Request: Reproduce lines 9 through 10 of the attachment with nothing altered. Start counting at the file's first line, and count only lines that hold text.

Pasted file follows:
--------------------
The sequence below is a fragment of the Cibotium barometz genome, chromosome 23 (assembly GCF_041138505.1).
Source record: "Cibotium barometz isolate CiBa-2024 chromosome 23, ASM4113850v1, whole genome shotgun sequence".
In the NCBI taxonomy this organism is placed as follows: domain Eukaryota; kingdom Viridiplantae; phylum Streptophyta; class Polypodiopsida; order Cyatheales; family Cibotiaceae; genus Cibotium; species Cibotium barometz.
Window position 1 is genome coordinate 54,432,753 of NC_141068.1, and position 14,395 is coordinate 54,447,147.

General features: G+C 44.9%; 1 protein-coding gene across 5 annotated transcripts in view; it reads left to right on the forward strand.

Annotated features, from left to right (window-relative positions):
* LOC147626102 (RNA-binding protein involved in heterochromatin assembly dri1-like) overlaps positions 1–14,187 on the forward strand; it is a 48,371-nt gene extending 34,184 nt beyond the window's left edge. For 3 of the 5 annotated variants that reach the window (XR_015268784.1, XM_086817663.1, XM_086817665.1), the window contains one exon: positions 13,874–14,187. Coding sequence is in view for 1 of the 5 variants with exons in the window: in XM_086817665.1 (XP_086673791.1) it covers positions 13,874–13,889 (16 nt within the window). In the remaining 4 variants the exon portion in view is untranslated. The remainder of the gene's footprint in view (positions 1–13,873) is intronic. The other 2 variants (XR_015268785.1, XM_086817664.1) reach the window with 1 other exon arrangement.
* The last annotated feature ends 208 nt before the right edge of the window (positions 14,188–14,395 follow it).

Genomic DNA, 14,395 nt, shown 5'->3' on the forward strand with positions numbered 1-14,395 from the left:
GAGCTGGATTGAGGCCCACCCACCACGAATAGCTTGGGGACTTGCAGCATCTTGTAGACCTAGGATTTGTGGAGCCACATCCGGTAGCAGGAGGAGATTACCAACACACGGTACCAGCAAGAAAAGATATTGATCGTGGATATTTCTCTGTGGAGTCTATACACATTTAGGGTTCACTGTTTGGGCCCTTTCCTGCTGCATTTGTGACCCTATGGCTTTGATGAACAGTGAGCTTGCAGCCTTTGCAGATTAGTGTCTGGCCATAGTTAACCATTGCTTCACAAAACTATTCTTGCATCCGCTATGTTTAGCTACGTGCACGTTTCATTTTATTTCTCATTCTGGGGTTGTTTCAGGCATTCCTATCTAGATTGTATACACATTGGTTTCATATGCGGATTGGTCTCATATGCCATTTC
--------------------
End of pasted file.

Genomic DNA, 14,395 nt, shown 5'->3' on the forward strand with positions numbered 1-14,395 from the left:
GAGCTGGATTGAGGCCCACCCACCACGAATAGCTTGGGGACTTGCAGCATCTTGTAGACCTAGGATTTGTGGAGCCACATCCGGTAGCAGGAGGAGATTACCAACACACGGTACCAGCAAGAAAAGATATTGATCGTGGATATTTCTCTGTGGAGTCTATACACATTTAGGGTTCACTGTTTGGGCCCTTTCCTGCTGCATTTGTGACCCTATGGCTTTGATGAACAGTGAGCTTGCAGCCTTTGCAGATTAGTGTCTGGCCATAGTTAACCATTGCTTCACAAAACTATTCTTGCATCCGCTATGTTTAGCTACGTGCACGTTTCATTTTATTTCTCATTCTGGGGTTGTTTCAGGCATTCCTATCTAGATTGTATACACATTGGTTTCATATGCGGATTGGTCTCATATGCCATTTC